The big drawback to Della Terra is that it’s severely underbogged for a busy Saturday night. There was already one feller waiting for the sole trap when I got there and I think whoever was in there was squeezing out a dead otter so I thought it best to hang on till home and return to collect the bill.

It wasn’t an awful lot of food for thirty quid a head and the music made it quite difficult to talk to one another. However, I reckon it’s worth returning to Dalla Terra as a daytime venue as the wine and food was excellent and would be ideal for when you’re pooped from artlooking/shopping and wanted an idle hour chatting or reading a book. 


#food #london

To see which other restaurants I’ve visited in 2016/7 check out my GoogleMap

Resto 51, Vallée du Kashmir, Paris

September 6, 2017

We wanted something cheap and cheerful before seeing Dunkirk (or Dunkerque as they have it round here) in the Gaumont up the road. I was drawn into the Valley by remembrance of curries past, specifically of eating in an Indian by the Jardin des Plants after a freezing day’s walking with my then small children and the manager bringing us our own table-side calor gas stove. I was so cold and grateful I nearly cried. That is what I call customer service; the food wasn’t bad either.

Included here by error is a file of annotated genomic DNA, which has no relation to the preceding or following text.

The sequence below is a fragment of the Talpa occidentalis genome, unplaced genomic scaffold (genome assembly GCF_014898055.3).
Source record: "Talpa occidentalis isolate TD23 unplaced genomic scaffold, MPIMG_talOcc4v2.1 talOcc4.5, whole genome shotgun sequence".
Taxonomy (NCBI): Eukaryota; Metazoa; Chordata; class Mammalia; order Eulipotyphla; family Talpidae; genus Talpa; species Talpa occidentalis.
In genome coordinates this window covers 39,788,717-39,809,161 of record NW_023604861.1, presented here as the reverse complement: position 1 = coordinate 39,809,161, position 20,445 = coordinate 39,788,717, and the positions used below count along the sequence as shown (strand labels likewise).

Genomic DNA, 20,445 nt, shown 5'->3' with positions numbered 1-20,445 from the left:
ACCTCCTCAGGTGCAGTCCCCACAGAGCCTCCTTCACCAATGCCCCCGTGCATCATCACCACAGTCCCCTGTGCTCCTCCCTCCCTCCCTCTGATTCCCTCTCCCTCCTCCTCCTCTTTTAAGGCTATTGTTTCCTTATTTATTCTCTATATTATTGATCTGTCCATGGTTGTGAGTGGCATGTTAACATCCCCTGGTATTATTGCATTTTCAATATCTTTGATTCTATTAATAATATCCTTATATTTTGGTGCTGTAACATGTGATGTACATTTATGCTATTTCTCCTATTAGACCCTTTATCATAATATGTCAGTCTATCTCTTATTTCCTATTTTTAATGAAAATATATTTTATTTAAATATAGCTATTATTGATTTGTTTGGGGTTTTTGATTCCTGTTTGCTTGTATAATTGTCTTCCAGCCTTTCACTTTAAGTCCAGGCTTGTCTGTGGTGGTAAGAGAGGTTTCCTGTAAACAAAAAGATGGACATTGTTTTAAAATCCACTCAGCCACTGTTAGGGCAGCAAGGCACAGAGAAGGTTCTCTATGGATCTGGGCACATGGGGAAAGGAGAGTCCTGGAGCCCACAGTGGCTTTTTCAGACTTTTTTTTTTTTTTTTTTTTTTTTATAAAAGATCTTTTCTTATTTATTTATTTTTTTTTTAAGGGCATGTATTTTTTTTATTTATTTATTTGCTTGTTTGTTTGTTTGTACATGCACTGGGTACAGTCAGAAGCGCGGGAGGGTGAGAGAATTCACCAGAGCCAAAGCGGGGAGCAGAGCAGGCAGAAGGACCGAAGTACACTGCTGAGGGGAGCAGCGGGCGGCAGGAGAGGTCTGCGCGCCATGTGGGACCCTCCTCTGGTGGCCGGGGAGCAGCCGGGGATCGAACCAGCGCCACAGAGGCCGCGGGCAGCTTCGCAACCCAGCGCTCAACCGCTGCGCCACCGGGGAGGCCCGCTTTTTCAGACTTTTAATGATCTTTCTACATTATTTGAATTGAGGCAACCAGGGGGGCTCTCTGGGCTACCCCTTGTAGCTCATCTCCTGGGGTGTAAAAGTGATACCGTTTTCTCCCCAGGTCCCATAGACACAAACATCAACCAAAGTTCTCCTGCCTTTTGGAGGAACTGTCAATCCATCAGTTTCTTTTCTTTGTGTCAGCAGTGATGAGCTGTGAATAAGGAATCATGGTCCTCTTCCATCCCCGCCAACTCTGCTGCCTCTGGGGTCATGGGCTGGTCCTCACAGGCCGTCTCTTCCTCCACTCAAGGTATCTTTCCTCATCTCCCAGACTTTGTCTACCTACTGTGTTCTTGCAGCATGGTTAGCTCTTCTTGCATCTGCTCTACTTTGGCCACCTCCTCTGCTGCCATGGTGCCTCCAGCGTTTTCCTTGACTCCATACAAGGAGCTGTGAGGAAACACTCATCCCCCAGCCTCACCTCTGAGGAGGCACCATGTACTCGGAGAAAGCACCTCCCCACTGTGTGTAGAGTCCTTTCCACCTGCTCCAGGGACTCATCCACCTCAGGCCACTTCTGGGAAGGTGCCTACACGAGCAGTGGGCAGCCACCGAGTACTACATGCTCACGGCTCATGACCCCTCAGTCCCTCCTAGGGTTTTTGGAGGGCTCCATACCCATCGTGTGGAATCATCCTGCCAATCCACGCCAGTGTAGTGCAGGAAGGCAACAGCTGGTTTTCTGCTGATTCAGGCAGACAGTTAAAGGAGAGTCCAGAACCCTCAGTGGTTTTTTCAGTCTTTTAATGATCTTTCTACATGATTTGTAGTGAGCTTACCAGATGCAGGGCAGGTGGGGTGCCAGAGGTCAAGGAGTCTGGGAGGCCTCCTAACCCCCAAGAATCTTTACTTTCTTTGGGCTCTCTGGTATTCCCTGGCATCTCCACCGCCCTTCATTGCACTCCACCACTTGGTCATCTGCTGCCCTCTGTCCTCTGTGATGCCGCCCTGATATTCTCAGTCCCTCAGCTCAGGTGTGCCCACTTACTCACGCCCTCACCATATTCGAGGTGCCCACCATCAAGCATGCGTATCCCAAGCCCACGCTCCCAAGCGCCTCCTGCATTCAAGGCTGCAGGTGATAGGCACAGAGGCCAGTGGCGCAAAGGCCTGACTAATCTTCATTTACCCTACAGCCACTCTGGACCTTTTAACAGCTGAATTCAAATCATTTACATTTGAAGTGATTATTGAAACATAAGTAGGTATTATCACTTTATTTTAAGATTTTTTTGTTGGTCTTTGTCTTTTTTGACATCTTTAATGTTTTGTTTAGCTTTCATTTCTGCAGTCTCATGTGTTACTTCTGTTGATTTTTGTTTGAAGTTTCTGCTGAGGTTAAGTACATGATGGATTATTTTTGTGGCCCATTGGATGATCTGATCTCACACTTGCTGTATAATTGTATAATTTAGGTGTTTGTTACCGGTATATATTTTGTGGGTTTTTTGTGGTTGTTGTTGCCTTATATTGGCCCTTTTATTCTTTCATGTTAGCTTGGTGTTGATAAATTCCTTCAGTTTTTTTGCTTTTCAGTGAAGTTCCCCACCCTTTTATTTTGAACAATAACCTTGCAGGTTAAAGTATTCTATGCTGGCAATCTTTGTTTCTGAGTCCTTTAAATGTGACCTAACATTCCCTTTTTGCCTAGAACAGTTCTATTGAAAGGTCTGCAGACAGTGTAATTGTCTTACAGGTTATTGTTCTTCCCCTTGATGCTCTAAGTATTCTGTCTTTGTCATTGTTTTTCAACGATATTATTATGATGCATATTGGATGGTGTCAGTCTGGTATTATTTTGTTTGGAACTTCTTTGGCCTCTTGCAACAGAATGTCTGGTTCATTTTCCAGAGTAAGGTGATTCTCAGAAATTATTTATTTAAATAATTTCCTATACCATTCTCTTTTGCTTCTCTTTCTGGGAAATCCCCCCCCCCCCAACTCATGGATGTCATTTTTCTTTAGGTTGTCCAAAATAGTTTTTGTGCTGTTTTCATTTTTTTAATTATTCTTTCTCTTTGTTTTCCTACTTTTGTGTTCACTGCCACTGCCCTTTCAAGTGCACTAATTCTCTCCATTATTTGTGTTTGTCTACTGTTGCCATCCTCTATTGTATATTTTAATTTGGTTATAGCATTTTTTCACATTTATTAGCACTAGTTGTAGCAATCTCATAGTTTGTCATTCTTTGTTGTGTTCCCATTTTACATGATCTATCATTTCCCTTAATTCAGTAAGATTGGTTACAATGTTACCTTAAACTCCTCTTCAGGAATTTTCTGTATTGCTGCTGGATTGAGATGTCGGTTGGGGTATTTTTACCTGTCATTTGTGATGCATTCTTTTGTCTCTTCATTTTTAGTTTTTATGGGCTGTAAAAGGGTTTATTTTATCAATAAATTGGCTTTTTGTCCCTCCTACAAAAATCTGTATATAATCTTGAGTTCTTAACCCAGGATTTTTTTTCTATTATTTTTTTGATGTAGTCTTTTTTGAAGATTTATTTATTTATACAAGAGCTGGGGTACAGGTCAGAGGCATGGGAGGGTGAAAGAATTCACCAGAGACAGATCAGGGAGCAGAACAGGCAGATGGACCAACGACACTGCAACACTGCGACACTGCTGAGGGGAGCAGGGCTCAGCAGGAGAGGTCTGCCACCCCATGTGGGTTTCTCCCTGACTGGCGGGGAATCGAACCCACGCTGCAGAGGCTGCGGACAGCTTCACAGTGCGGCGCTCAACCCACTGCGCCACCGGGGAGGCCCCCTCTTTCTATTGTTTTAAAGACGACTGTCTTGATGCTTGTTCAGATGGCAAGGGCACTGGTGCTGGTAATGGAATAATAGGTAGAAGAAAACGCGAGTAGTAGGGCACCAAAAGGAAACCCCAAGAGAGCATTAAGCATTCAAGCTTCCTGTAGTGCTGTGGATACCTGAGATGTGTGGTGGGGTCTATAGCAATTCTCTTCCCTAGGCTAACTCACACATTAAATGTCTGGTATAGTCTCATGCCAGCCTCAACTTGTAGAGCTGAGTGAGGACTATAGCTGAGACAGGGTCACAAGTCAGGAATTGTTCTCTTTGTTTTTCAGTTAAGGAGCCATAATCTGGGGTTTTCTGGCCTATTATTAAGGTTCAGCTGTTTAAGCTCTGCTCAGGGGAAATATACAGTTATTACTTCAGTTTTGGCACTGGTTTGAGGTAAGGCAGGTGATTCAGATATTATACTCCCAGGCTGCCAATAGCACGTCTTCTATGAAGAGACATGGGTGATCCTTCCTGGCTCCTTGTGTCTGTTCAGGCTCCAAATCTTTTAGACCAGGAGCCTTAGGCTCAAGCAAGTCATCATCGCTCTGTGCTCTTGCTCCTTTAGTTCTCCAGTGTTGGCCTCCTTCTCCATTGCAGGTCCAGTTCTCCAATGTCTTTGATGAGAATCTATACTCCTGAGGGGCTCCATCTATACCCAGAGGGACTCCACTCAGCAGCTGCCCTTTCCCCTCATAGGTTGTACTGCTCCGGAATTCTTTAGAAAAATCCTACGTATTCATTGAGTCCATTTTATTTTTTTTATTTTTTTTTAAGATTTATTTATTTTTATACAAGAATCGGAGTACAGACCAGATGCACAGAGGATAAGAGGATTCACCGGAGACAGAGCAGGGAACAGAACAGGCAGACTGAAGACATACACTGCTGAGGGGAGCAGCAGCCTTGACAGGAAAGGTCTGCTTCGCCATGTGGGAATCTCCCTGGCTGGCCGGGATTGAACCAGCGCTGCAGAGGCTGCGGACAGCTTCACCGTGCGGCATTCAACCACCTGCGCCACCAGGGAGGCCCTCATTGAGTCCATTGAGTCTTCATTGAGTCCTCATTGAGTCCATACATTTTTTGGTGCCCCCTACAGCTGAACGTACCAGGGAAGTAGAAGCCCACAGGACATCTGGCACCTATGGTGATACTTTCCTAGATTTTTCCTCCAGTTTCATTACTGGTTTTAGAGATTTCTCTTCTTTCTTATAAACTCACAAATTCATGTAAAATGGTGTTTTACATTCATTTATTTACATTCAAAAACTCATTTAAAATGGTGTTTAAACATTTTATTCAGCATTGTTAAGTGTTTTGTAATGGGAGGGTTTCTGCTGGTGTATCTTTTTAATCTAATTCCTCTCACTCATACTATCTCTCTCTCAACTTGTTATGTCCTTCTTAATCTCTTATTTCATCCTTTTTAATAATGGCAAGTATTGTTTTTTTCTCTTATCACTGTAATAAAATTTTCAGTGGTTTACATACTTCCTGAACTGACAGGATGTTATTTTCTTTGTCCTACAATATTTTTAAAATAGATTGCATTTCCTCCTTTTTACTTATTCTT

We didn’t need a heater in the V du K but I would advise sunglasses. They have enough lights inside to land a jumbo jet. Flashing lights that would have Huw Stephens giving a stern avertissement for those with epilepsy. Lights in the ceiling. A TV churning out cheesy Indian pop videos. Lighted walls. Hell, I suspect they have lights on their lights.

I can just imagine their discussions with their accountant when they’re asking him why they’re not turning a profit: